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back to article China's central bank hit by DDoS after Bitcoin blitz

Angry Bitcoin users are suspected of DDoS-ing the website of China’s central bank following tough new restrictions it levied this week which appear to have forced the world’s biggest Bitcoin exchange into meltdown. Chinese news site 163.com (via The Diplomat) claimed that the People’s Bank of China (PBOC) web site and weibo …

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Joke

Great

If i buy it now then i can sell it when it reaches 40 000

Time will tell if this icon is a good choice -------->

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BitCoin Replacement!

To the Bitcoin users who have just lost the shirts off their back with this (and those soon to be joining them), don't worry!

I have this new currency - its called TurdCoin. I'll only produce a few of them a day, so they MUST be valuable?! If we all pretend they're money then they're as good as the real thing right?!

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Re: BitCoin Replacement!

They've already beaten you to that. Alternative "currencies" like Litecoin, Feathercoin etc. which are basically just rebooted bitcoins, i.e. the people who start these alternative bitcoins up hope to mine out all the easy coins and then cash in when the rubes buy into their currency. Just like bitcoin.

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Anonymous Coward

Re: BitCoin Replacement!

If you can get hold of a few botnets by writing and distributing malware and start renting capacity on them for Turdcoin that might just work. A lot of hard work, but all at other people's expense. You'd have to try persuading regulatory authorities that Turdcoin has legitimate uses to allow for cash exchanges. Without the latter, you won't be able to cash out.

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Re: BitCoin Replacement!

If it relies on a 3rd party (you) to do that, you've missed the fundamental point that makes Bitcoin different from any earlier attempt at electronic currencies.

If it doesn't - well, if you had really produced a means of exchange, before Bitcoin had done it first, then sure, it would be worth something. But you didn't.

If you mean you've produced something similar to Bitcoin and called it Turdcoin, well sure, plenty of people are producing alternatives of Bitcoin. But being first, and having all the media awareness, does have advantages. Some of the alternative coins sound promising, and Bitcoin's biggest threat probably is an alternative currency. But since you have actually made something, and are just posting on a forum, no, it won't be worth anything.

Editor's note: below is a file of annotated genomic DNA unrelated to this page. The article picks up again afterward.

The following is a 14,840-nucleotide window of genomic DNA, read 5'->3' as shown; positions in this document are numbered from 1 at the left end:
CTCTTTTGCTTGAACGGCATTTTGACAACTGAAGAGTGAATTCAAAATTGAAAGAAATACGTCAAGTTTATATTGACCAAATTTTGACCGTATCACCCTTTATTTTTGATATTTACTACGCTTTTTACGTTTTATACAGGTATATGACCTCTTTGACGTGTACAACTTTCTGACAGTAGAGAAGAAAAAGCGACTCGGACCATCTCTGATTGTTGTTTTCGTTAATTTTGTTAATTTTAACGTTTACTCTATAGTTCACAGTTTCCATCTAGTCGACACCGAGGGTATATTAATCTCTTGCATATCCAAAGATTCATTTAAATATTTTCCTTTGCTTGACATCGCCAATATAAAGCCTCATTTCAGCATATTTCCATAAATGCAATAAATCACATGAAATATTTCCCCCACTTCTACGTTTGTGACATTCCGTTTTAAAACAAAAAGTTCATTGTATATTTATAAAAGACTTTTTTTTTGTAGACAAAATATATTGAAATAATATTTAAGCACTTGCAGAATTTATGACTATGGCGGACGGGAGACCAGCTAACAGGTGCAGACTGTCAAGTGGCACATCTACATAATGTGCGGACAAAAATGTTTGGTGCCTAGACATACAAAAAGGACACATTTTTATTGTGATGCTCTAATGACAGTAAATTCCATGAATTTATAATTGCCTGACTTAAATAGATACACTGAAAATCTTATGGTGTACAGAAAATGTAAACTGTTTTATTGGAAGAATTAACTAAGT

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Re: BitCoin Replacement!

That wooshing noise you hear? That's the sound of a joke zooming right over your head.

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Re: BitCoin Replacement!

Jokes are meant to be funny. Possibly the sound was the sound of my point which you completely missed.

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price does seem to be stabilising at about the same place it was before the last ridiculous bubble at least.

Probably a good time to buy people the gift of bitcoin for crimbo.

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Anonymous Coward

botnet operators love bitcoin

1. Other people pay for the electricity.

2. They can DDOS anyone they don't like.

3. Lots of CPUs and GPUs at other people's expense.

4. What better way to anonymise each transaction than to use a different proxy chain and responsible IP address each time ?

Consequently BC has become the digital crime economy's preferred method of payment.

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Anonymous Coward

Even an extensive botnet

Is now put in it's place by the latest ASIC rigs, and yes that includes botnets with thousands of computers cranking away.

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Anonymous Coward

This wont end well

Not at all.

[Checks that money is still under mattress]

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"However, traders in the Middle Kingdom were responsible for much of the currency’s surging popularity over the past year"

Or rather, in the last month or so. 2013 already saw a massive increase from $10 to a price of around $100, which doesn't seem specific to China. The "crash" has seen Bitcoin's 2013 growth fall to a mere 6000%.

The UK is already in the same situation that China now is - at one point, I believe it was possible in the UK to transfer direct to exchanges, but with UK banks shutting down accounts, you now have to transfer internationally, which is what the Chinese can still choose to do. Which is a pain - but looking at it from the other side, it means there's a lot of potential remaining if these restrictions eventually get sorted out.

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Trollface

...Bitcoin is eventually forced from the PRC...

But, but, but...

I was assured this couldn't possibly happen because Bitcoin didn't depend on any national banks or governments. It's The People's Currency!

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Re: ...Bitcoin is eventually forced from the PRC...

Bitcoin doesn't. This example shows how Governments can control their currency, in a way that they can't control Bitcoin. The problem is that if you don't yet have Bitcoin, and what to buy it using a country's currency, then obviously you are still subject to that Government's control. Though yes, it is kind of amusing that the hardest thing about obtaining Bitcoin is the very thing that Bitcoin can solve.

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